Chops are also a good cut to use if you want to use sauces or marinades on the pork, like my Pomegranate Pork Chops recipe. The sauces and marinades can help prevent the meat from drying out and give it that juicier texture as well.
You can consider cooking chops (boneless or bone-in) in the Instant Pot. The appliance cooks the pork in a relatively short amount of time with other sauces and vegetables that give a super tender result, like my Instant Pot Smothered Pork Chops.
However, because chops have less fat content, the margin of time they have of going between tender and juicy to chalky and dry is very small. Knowing the proper internal temperature for boneless chops (145F) will tell the difference between a juicy and dry final product. With the right recipe, you can fall in love with this inexpensive cut of meat.
A Deeper Dive On Pork Steaks
Pork steaks, on the other hand, are cut from the shoulder or blade of the pig. They can be
bone-in or boneless and will have more fat than pork chops. This fat gives pork steaks a richer, more robust flavor than chops, but are also sometimes cut thicker which can mean they take longer to cook. This is somewhat debatable though as now butchers are cutting pork chops quite thick as well.
Pork steaks are more forgiving on the ‘juiciness scale” because of the fat content. Meaning, you can cook pork steaks to a higher internal temperature without them drying out whereas pork chops will because dried out easier.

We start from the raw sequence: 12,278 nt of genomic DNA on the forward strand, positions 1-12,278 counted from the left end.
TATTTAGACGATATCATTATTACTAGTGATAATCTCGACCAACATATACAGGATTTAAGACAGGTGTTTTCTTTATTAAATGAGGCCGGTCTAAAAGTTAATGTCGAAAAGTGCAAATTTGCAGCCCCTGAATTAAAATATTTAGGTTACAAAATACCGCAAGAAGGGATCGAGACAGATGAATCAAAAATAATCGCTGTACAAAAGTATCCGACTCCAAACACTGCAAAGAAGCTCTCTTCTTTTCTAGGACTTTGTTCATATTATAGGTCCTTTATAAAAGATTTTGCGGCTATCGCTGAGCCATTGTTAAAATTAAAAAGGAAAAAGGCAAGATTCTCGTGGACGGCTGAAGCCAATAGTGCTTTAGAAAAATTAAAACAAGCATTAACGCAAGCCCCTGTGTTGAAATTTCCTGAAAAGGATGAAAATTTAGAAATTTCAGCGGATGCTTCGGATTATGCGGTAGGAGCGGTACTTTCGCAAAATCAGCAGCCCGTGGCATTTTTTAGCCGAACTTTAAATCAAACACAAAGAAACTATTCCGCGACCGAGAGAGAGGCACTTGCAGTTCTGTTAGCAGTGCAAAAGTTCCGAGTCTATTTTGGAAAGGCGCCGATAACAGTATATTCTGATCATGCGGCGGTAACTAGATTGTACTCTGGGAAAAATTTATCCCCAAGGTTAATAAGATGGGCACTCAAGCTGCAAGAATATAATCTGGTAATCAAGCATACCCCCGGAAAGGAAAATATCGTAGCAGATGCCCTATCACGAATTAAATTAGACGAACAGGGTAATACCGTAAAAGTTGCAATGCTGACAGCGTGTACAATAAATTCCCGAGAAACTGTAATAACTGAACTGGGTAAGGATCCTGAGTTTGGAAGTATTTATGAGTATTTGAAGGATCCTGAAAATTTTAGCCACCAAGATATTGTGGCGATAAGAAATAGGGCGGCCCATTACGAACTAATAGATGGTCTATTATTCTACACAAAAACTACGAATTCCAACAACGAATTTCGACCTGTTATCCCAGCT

Pork steaks are also sometimes tougher than pork chops despite the extra fat because there can be more connective tissue present. This makes them a great choice for slow-cooking methods like braising or stewing because these slow-cooking methods give the steaks longer amounts of time to render out fat and break down the connective tissue.
However, I’ve Air Fried Pork Steaks quite often and haven’t experienced any tough-to-chew mouthfuls! In fact, air frying, grilling, and pan-frying pork steaks are some of my favorite ways to prepare them.
Which To Choose?
This is a very basic rule of thumb, but as I said earlier in the post, I find that both are pretty versatile and interchangeable for the most part.
Pork Steaks: Slow cooking, braising, and stewing. That being said, I’ve used them for air frying and grilling as well.
Pork Chops: Quick frying and grilling (depending on the thickness), air frying, etc.
Other Questions You Might Have
According to the USDA, cooking chops, steaks, and roasts to 145F (or 63C) is the new safety standard. If you cut into the meat after resting and it’s slightly blushing in the center, it’s completely safe to eat as long as the internal temperature has been reached.
Because they come from the “blade” portion (shoulder) of the animal, they can be referred to as “Blade Steaks”.
As an extreme general rule, pork steaks can be tougher than pork chops however, personally, I think both work well for most situations allowing you to grab them on sale when the price is low and keep them in your freezer for later use.